Further, said another object of the present invention is accomplished by providing another doctor blade in addition to an ordinary doctor blade so that one of the doctor blades is used as a pre-doctor blade to roughly control the thickness of the toner layer and the other of the doctor blades is used as a main doctor blade to finely control the thickness thereof.

BRIEF DESCRIPTION OF THE DRAWING

FIG. 1 is a side view partly in section of an embodiment of the developing apparatus in accordance with this invention, and

FIG. 2 is a side view partly in section showing the main part of the developing apparatus as shown in FIG. 1 in enlarged scale.

DESCRIPTION OF THE PREFERRED EMBODIMENT

Referring to FIG. 1, a hopper 10 contains therein a developer, i.e. a toner, to be applied on a developing roller 13 by way of a toner feed roller 11 and a guide duct 12. The hopper 10 has an open lower end past which the toner feed roller 11 rotates to take out toner at a predetermined rate. The toner feed roller 11 has on its periphery a number of fine grooves to effectively take out and carry the toner thereon.

The toner taken out of the hopper 10 by the toner feed roller 11 is scattered on a developing roller 13 by way of the guide duct 12. The guide duct 12 is provided with a pair of electrodes 14 for charging the toner passing therethough with negative polarity.

The developing roller 13 shown in FIG. 1 is a metal roller, but a metal belt can also be used. The toner scattered on the developing roller 13 accumulates thereon as a toner layer. The toner layer is first roughly scraped off by a pre-doctor blade 15a and is then finely scraped off by a main doctor blade 15b. By these two doctor blades 15a and 15b, the thickness of the toner layer is controlled to obtain a toner image of desirable image density. The thickness of the toner layer is controlled to be equal to the space between the developing roller 13 and an electrostatic latent image carrying drum 16 or to be about 20μ smaller than the space.

A bias voltage is applied between the developing roller 13 and the doctor blades 15a and 15b by a bias source E1 so as to prevent the toner from sticking to the tip of the doctor blades 15a and 15b. The tip of the blades are thus charged to the same polarity as that of the toner to create a repulsive force between the tip of the blades and the toner. Further, in order to discharge the toner scraped off by the doctor blades 15a and 15b, the doctor blades 15a and 15b are provided in a suction hood 17.

Behind, namely downstream of the doctor blades 15a and 15b, is provided a rotatable squeeze roller 18 made of metal which is applied with a voltage by a power source E2. The squeeze roller 18 is located a proper distance from the surface of the toner layer on the developing roller 13. By the electrostatic force effected by the squeeze roller 18, a part of the toner of the toner layer on the developing roller 13 is attracted to the squeeze roller 18. The strength of the electrostatic force depends upon the level of the voltage applied to the squeeze roller 18 and the space between the squeeze roller 18 and the surface of the toner layer on the developing roller 13. In order to control the strength of the electrostatic force, both the level of the voltage and the space are made controllable. From the practical viewpoint, since it is difficult to control the position of the squeeze roller 18, the electrostatic force is usually controlled mainly by controlling the level of the voltage applied to the squeeze roller 18. Only when the thickness of the toner layer is greatly changed by the doctor blades 15a and 15b, is the position of the squeeze roller 18 changed to maintain the proper space between the surface of the squeeze roller 18 and the surface of the toner layer on the developing roller 13.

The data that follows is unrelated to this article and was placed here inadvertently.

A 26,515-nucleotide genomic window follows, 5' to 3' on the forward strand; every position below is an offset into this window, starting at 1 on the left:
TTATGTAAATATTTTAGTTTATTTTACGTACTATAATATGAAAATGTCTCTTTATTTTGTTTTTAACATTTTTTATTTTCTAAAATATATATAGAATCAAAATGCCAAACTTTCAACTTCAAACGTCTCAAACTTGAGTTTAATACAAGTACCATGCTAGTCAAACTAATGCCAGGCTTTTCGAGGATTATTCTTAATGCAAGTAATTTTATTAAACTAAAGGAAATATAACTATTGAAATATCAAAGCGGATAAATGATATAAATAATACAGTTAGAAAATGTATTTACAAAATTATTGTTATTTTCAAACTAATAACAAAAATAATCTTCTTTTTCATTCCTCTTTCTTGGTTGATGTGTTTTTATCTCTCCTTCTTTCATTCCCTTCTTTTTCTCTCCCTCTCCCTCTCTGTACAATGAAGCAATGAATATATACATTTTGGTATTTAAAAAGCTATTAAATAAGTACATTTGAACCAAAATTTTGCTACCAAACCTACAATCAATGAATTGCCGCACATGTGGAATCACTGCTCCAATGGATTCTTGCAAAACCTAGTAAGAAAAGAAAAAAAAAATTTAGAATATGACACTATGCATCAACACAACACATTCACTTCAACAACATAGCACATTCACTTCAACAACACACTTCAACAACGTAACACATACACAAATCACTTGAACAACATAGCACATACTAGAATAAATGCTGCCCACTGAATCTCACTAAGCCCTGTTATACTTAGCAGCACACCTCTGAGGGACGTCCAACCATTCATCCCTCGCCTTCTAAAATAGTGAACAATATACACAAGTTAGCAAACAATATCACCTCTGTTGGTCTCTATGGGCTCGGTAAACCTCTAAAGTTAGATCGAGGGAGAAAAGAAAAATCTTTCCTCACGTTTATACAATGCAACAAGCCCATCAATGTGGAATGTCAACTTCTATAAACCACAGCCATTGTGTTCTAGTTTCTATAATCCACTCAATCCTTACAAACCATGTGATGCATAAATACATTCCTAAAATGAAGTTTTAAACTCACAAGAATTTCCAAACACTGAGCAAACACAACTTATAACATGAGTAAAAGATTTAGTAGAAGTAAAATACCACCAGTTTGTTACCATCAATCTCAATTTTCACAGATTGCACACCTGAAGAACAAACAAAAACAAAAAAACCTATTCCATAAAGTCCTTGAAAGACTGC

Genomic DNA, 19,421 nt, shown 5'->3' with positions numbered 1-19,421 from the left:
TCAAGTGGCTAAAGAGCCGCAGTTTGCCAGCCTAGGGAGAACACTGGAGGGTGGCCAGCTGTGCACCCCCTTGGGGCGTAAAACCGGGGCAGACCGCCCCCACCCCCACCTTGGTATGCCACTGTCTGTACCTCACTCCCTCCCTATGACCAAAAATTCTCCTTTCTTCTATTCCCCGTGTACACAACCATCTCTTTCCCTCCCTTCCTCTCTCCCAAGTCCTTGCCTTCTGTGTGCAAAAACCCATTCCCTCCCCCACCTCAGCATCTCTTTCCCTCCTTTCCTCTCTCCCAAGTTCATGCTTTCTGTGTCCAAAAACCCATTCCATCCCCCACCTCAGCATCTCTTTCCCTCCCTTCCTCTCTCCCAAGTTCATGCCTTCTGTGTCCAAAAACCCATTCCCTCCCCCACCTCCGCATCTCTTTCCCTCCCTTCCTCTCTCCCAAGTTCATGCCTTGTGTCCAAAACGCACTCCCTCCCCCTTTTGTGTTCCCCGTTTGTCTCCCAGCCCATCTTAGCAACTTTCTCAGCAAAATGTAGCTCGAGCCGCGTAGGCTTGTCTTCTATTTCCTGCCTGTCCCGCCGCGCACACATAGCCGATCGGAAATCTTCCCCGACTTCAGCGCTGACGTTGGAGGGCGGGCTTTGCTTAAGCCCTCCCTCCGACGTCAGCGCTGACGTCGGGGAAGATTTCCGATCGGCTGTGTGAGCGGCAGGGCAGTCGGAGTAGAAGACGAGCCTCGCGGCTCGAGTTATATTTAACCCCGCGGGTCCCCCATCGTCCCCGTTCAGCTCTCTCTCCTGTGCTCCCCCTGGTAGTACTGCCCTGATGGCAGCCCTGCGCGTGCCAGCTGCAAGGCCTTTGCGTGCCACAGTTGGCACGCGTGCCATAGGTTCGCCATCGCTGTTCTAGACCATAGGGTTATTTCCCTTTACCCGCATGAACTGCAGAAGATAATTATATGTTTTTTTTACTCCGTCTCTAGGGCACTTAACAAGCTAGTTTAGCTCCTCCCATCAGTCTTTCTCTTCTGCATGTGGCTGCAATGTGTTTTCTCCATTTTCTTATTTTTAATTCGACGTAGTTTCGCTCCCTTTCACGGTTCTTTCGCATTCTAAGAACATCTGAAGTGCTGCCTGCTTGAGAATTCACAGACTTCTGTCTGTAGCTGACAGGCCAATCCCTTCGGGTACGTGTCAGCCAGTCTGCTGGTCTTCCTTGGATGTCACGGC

The level of the voltage applied to the squeeze roller 18 is changed according to the speed of rotation of the developing roller 13. Further, the level of applied voltage is desired to be manually controllable in order to allow fine control of the image density. A suction nozzle 19 is provided in the vicinity of the squeeze roller 18 to recover the toner taken up by the squeeze roller 18. The recovered toner is returned to hopper 10 for reuse by the developing apparatus.

The toner layer formed on the developing roller 13 is transferred to the electrostatic latent image carrying drum 16 at the point A in the drawing for developing the latent image into a toner image on the drum 16. The drum 16 is a metal drum or belt carrying thereon an insulating layer. On the insulating layer an electrostatic latent image is formed by use of a number of discharge electrodes 20 in the form of an array of discharge needles. The excessive toner remaining on the developing roller 13 is recovered by a suction nozzle 21 provided in the vicinity of the developing roller 13.

In operation of the above described developing apparatus in accordance with an embodiment of the present invention, the toner in the hopper 10 is taken out at a predetermined rate by the toner feed roller 11 and is scattered on the developing roller 13 by way of the guide duct 12. In the course of the scattering of the toner through the guide duct 12, the toner is charged with negative polarity by the charging electrodes 14.